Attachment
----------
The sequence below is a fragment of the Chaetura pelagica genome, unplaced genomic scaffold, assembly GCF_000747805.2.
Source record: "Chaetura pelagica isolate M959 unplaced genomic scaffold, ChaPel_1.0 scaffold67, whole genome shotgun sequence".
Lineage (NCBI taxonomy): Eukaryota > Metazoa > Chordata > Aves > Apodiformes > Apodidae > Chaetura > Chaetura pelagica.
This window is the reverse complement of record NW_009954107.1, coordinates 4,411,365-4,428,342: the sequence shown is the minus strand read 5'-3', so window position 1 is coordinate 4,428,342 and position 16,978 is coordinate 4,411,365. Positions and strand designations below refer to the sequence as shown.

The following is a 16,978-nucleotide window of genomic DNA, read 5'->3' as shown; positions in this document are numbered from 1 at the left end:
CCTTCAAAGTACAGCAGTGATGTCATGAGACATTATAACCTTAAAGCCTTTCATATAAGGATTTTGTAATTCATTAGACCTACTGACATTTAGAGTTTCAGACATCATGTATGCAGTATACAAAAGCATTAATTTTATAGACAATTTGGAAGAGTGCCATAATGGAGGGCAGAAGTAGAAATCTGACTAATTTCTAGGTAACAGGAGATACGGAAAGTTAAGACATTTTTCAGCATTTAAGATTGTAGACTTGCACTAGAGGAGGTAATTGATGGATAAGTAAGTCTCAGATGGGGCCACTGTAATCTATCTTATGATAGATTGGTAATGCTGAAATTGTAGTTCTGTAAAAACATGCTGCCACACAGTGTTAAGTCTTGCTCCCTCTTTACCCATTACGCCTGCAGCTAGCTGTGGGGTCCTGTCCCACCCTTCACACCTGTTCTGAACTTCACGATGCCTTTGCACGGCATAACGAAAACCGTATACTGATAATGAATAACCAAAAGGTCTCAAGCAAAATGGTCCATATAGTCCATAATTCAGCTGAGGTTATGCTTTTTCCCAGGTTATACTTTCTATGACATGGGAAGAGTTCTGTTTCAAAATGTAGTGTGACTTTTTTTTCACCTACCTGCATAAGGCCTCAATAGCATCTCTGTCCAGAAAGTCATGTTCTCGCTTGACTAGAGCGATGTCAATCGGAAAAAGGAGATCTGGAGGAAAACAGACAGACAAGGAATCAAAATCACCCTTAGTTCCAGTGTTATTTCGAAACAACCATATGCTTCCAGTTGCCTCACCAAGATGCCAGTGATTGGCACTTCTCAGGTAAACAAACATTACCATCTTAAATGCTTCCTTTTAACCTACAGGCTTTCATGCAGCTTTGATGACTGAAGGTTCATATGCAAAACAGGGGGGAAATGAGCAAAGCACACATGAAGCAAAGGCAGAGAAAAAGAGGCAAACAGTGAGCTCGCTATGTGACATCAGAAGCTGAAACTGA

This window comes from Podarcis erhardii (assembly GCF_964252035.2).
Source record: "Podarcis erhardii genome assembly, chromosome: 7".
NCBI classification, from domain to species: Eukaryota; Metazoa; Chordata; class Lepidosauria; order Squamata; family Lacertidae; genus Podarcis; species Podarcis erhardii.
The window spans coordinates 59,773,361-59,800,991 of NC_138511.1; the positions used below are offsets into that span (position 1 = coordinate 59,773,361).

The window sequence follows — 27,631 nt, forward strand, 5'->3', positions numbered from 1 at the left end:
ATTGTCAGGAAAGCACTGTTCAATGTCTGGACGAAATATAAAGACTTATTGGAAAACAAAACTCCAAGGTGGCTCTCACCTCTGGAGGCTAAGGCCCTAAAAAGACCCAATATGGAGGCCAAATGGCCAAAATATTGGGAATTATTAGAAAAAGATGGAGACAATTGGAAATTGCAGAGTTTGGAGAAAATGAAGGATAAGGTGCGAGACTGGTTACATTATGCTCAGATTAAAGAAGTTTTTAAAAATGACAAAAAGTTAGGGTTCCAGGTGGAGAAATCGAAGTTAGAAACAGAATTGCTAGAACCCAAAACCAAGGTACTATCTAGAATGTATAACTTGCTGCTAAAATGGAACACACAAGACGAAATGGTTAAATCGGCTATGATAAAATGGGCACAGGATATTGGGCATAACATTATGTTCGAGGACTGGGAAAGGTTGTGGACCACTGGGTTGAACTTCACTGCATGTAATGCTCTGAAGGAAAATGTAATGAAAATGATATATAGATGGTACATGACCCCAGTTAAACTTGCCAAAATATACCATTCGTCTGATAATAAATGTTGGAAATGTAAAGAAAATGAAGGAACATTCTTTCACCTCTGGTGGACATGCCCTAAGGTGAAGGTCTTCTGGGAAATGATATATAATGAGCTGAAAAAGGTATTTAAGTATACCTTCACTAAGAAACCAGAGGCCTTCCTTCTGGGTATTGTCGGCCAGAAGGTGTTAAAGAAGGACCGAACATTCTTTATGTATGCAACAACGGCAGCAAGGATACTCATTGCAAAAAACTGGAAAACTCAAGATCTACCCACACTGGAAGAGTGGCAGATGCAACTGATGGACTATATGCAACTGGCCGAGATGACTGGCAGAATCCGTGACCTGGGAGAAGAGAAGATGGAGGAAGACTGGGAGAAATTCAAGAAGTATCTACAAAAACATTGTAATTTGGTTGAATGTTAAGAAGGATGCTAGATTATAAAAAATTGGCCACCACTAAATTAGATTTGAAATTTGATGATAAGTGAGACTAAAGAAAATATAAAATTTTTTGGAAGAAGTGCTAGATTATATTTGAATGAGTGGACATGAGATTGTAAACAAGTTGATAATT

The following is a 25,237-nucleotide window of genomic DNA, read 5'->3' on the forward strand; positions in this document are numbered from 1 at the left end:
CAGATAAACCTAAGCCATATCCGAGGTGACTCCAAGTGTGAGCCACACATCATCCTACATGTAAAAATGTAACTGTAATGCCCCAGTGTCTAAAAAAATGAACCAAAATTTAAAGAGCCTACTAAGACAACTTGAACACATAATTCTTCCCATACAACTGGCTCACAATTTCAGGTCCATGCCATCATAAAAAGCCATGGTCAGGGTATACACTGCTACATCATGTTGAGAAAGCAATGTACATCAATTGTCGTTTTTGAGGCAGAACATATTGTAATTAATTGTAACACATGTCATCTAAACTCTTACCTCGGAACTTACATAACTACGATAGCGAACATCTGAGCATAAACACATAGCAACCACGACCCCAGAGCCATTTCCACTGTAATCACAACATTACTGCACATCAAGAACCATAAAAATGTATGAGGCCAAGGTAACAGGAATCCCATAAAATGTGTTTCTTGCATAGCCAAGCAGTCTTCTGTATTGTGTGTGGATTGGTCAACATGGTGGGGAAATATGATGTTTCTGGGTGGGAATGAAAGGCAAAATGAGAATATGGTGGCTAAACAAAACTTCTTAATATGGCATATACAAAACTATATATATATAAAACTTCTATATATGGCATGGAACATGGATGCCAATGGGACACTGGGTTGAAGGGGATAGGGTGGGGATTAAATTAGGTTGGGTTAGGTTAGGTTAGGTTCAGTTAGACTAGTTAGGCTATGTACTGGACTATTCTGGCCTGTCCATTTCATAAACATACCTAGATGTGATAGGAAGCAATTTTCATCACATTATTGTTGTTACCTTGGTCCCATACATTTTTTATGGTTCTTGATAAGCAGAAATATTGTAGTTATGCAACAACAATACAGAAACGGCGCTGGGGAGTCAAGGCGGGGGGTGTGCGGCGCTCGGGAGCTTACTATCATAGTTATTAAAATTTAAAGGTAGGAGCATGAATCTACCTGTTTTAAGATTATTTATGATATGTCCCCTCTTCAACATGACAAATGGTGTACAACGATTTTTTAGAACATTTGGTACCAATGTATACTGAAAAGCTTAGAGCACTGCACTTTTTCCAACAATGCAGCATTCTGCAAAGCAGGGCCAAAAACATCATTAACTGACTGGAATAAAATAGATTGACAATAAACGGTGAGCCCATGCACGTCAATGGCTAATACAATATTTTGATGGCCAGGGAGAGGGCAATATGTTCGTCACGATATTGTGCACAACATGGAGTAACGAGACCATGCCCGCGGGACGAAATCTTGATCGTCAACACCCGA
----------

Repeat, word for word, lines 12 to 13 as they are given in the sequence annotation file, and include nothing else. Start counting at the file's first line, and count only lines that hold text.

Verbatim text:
ATTGTCAGGAAAGCACTGTTCAATGTCTGGACGAAATATAAAGACTTATTGGAAAACAAAACTCCAAGGTGGCTCTCACCTCTGGAGGCTAAGGCCCTAAAAAGACCCAATATGGAGGCCAAATGGCCAAAATATTGGGAATTATTAGAAAAAGATGGAGACAATTGGAAATTGCAGAGTTTGGAGAAAATGAAGGATAAGGTGCGAGACTGGTTACATTATGCTCAGATTAAAGAAGTTTTTAAAAATGACAAAAAGTTAGGGTTCCAGGTGGAGAAATCGAAGTTAGAAACAGAATTGCTAGAACCCAAAACCAAGGTACTATCTAGAATGTATAACTTGCTGCTAAAATGGAACACACAAGACGAAATGGTTAAATCGGCTATGATAAAATGGGCACAGGATATTGGGCATAACATTATGTTCGAGGACTGGGAAAGGTTGTGGACCACTGGGTTGAACTTCACTGCATGTAATGCTCTGAAGGAAAATGTAATGAAAATGATATATAGATGGTACATGACCCCAGTTAAACTTGCCAAAATATACCATTCGTCTGATAATAAATGTTGGAAATGTAAAGAAAATGAAGGAACATTCTTTCACCTCTGGTGGACATGCCCTAAGGTGAAGGTCTTCTGGGAAATGATATATAATGAGCTGAAAAAGGTATTTAAGTATACCTTCACTAAGAAACCAGAGGCCTTCCTTCTGGGTATTGTCGGCCAGAAGGTGTTAAAGAAGGACCGAACATTCTTTATGTATGCAACAACGGCAGCAAGGATACTCATTGCAAAAAACTGGAAAACTCAAGATCTACCCACACTGGAAGAGTGGCAGATGCAACTGATGGACTATATGCAACTGGCCGAGATGACTGGCAGAATCCGTGACCTGGGAGAAGAGAAGATGGAGGAAGACTGGGAGAAATTCAAGAAGTATCTACAAAAACATTGTAATTTGGTTGAATGTTAAGAAGGATGCTAGATTATAAAAAATTGGCCACCACTAAATTAGATTTGAAATTTGATGATAAGTGAGACTAAAGAAAATATAAAATTTTTTGGAAGAAGTGCTAGATTATATTTGAATGAGTGGACATGAGATTGTAAACAAGTTGATAATT

The following is a 25,237-nucleotide window of genomic DNA, read 5'->3' on the forward strand; positions in this document are numbered from 1 at the left end: